Interview of Bristol Myers Squibb (BMS) on their CAR T-cell manufacturing process


This interview was conducted in November-December 2022 and published in June 2023.


Myeloma Patients Europe (MPE) has conducted a series of four written interviews on CAR-T manufacturing to better understand manufacturing processes and challenges of various myeloma CAR-T therapies. Four different stakeholders have answered our questions, including two pharmaceutical companies, which each have a myeloma CAR-T product approved by the European Medicines Agency, and two academic teams which have developed myeloma CAR-T products currently under clinical investigation. In this interview, we will learn about the manufacturing process at Bristol Myers Squibb (BMS).

The Bristol-Myers Squibb (BMS) Company is an American multinational pharmaceutical company. The European Medicines Agency authorised BMS to market Idecabtagene vicleucel (also known as ide-cel, Abecma®) in August 2021, after several years of clinical investigation to evaluate the safety and efficacy of the product. This BCMA targeted CAR T-cell therapy is indicated for treating adults with multiple myeloma whose cancer has returned (relapsed) or has not responded to treatment (refractory). Ide-cel is commercially used when patients’ disease worsens despite receiving at least three prior therapies, including an immunomodulatory agent, a proteasome inhibitor, and an anti-CD38 antibody. The product is currently under investigation to evaluate efficacy at earlier lines of therapies and benefits over other standards of care, and in combination with other treatments.


What is the journey of a patient’s cells?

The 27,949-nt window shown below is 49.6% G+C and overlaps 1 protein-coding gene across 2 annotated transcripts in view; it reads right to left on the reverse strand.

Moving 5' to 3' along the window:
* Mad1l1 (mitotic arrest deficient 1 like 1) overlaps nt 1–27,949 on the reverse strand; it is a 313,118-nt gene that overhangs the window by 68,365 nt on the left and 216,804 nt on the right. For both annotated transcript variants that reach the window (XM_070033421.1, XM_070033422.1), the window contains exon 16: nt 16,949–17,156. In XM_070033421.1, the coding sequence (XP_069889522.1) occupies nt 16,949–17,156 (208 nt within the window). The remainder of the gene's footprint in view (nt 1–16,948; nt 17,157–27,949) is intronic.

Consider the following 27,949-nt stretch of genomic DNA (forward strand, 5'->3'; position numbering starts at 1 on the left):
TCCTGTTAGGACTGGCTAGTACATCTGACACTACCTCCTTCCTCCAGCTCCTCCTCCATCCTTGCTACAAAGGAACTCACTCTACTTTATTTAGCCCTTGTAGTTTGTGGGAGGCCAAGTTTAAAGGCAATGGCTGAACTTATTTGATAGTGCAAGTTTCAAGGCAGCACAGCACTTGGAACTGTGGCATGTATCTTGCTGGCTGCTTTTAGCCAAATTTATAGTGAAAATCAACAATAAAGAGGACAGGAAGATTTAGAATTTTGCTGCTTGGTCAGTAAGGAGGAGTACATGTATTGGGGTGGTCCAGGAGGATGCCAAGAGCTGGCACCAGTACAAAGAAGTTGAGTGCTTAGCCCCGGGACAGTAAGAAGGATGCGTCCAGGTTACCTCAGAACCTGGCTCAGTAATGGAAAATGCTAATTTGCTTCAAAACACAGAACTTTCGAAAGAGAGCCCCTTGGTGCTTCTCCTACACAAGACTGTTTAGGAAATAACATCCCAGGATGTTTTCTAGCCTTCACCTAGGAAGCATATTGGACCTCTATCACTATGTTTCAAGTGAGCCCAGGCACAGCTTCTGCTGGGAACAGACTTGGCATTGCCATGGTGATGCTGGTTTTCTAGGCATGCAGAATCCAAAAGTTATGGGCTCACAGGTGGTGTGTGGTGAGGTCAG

CAR-T therapy begins with a patient visiting a hospital or cancer centre that is certified to distribute the treatment. Once admitted, the patient’s T-cells, which are a type of white blood cell that function as key fighters in the immune system, are extracted by a healthcare professional trained in the treatment and removed through a process called apheresis, or leukapheresis, which takes several hours. Prior to leukapheresis, a patient will undergo blood tests, electrolyte tests and blood coagulation tests in preparation for the procedure. During the T-cell collection, blood is withdrawn via two IVs and processed in a machine where the T-cells are separated from other blood components. The remaining blood is then infused back into the patient. The collected T-cells are cryo-preserved and are shipped to a specialised cell therapy manufacturing facility where they undergo genetic ‘reprogramming’ to become CAR T-cells. The patient will return home while they wait for the modified T-cells. A few days before receiving their CAR-T therapy, patients will come back to the hospital or cancer centre to receive lowdose chemotherapy, known as lymphodepleting chemotherapy, to help prepare the body to receive the reprogrammed CAR T-cells. This helps to create space in the patient’s immune system to accept the CAR T-cells. The patients receive their personalised CAR T-cells with one dose, and this process usually takes about an hour. From there, the CAR T-cells may expand and travel throughout the body to attack the targeted cells.

All patients who receive a CAR-T therapy are monitored closely by their care team for possible side effects. Time at the hospital will vary based on the individual patient. Patients need to stay in proximity to the treatment centre for at least four weeks and may return home when their doctor says that it is safe to do so. However, they may need to stay nearby or return to the hospital if side effects develop after returning home. A patient’s caregiver will also play a critical role in helping monitor the patient for potential side effects. The patient’s care team will continue to follow up with them via phone calls and in-person appointments to assess whether the CAR-T therapy is working and to watch for side effects. Patients will see their doctor for ongoing follow-ups after treatment, though the frequency of follow-ups may vary and are determined by the doctor.